W. H. Osgood (1909) describes an escape in this manner from an attack by a northern shrike.
Wilson (1832) in his most charming manner tells this delightful story:
My venerable friend, Mr. William Bartram, informs me that he saw one of these birds defend her young for a considerable time from the repeated attacks of a ground squirrel. The scene of action was on the river shore. The parent had thrown herself, with her two young behind her, between them and the land, and at every attempt of the squirrel to seize them by a circuitous sweep raised both her wings in an almost perpendicular position, assuming the most formidable appearance she was capable of, and rushed forwards on the squirrel, who, intimidated by her boldness and manner, instantly retreated; but presently returning was met, as before, in front and on flank by the daring and affectionate bird, who with her wings and whole plumage bristling up seemed swelled to twice her usual size. The young crowded together behind her, apparently sensible of their perilous situation, moving backward and forward as she advanced or retreated. This interesting scene lasted for at least 10 minutes; the strength of the poor parent began evidently to flag, and the attacks of the squirrel became more daring and frequent, when my good friend, like one of those celestial agents who in Homer's time so often decided the palm of victory, stepped forward from his retreat, drove the assailant back to his hole, and rescued the innocent from destruction.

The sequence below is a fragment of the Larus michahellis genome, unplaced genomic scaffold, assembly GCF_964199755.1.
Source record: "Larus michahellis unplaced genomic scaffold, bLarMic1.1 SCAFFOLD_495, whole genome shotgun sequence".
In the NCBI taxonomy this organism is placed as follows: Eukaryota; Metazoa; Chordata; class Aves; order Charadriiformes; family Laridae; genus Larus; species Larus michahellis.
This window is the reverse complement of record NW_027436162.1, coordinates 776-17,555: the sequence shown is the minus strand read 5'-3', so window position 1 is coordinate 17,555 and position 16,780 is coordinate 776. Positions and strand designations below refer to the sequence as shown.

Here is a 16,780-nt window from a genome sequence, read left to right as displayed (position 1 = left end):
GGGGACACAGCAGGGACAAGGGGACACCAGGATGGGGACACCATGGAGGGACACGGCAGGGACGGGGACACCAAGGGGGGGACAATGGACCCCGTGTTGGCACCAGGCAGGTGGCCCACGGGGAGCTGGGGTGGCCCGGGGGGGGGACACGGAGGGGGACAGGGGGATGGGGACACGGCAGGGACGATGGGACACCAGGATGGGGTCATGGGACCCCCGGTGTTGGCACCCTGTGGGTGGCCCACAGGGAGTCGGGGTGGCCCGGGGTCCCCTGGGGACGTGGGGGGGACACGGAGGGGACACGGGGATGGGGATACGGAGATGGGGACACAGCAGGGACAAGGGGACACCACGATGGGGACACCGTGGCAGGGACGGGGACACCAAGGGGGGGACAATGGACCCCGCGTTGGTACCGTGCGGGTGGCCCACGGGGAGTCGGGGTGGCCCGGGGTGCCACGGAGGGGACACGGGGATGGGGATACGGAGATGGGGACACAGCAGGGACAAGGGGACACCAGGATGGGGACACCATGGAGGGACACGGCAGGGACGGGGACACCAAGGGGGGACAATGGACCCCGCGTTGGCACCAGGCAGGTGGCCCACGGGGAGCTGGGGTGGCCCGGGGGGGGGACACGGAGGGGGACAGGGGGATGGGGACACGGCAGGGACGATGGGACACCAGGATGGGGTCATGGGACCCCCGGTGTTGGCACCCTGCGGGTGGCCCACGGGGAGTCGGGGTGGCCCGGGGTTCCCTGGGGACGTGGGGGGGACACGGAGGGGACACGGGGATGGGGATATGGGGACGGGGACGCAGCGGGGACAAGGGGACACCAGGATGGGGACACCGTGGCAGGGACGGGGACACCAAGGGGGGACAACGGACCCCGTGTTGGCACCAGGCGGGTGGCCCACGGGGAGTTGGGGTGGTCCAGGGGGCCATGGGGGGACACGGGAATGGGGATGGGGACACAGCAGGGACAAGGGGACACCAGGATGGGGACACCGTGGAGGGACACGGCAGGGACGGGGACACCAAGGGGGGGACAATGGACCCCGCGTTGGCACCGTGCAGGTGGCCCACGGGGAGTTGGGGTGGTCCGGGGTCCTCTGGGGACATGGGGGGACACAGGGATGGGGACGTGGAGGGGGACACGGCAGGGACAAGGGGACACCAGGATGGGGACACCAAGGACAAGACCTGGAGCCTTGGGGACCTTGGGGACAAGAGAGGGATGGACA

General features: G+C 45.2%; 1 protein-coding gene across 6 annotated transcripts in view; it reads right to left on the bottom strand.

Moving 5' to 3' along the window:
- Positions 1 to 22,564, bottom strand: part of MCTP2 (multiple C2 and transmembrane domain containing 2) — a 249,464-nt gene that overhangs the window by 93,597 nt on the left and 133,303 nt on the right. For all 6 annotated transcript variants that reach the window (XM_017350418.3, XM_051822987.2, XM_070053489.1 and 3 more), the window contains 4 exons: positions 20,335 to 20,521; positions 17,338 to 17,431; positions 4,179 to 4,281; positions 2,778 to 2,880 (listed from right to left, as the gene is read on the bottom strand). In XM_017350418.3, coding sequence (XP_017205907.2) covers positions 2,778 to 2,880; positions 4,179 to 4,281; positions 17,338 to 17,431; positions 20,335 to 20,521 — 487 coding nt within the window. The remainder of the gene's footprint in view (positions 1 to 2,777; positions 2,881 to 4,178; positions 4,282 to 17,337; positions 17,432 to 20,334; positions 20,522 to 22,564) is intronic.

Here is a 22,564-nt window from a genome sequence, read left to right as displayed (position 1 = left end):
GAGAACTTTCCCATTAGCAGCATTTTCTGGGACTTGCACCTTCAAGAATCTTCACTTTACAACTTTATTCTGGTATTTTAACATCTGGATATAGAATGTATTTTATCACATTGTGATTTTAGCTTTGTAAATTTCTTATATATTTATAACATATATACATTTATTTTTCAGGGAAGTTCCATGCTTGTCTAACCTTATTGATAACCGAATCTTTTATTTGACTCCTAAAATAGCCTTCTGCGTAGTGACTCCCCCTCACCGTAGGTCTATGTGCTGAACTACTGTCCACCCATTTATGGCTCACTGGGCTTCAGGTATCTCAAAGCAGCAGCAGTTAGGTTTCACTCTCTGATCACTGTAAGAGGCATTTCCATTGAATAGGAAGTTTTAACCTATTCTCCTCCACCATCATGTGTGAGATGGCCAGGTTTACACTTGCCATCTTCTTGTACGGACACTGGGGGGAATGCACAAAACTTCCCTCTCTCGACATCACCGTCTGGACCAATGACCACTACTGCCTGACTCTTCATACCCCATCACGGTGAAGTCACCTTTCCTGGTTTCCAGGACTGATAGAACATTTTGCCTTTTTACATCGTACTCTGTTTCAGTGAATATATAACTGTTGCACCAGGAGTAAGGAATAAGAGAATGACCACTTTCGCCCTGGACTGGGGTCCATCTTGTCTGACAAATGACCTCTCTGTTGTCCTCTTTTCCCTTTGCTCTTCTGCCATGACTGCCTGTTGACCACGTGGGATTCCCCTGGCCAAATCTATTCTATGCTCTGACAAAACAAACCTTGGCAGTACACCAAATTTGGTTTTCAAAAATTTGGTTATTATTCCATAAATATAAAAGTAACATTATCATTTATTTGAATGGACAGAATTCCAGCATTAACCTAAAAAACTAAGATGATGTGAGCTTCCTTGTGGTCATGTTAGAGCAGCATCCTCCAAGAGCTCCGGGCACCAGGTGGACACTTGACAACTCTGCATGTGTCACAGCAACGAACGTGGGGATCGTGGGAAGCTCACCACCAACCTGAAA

A. A. Saunders sends the following suggestive note:
Once on Sherwoods Island, Westport, Conn., in September, I saw a bird fly ahead of me with something large and black looking dangling beneath it. The bird could hardly fly and tried to hide in the beach grass as I approached. I caught it and found that a large specimen of the common edible mussel (Mytilus edulis) had closed its shell on the middle toe of the bird's left foot. The toe was nearly severed just above the nail, and since I couldn't pry the mussel open, I cut through the bit of skin left and freed the bird.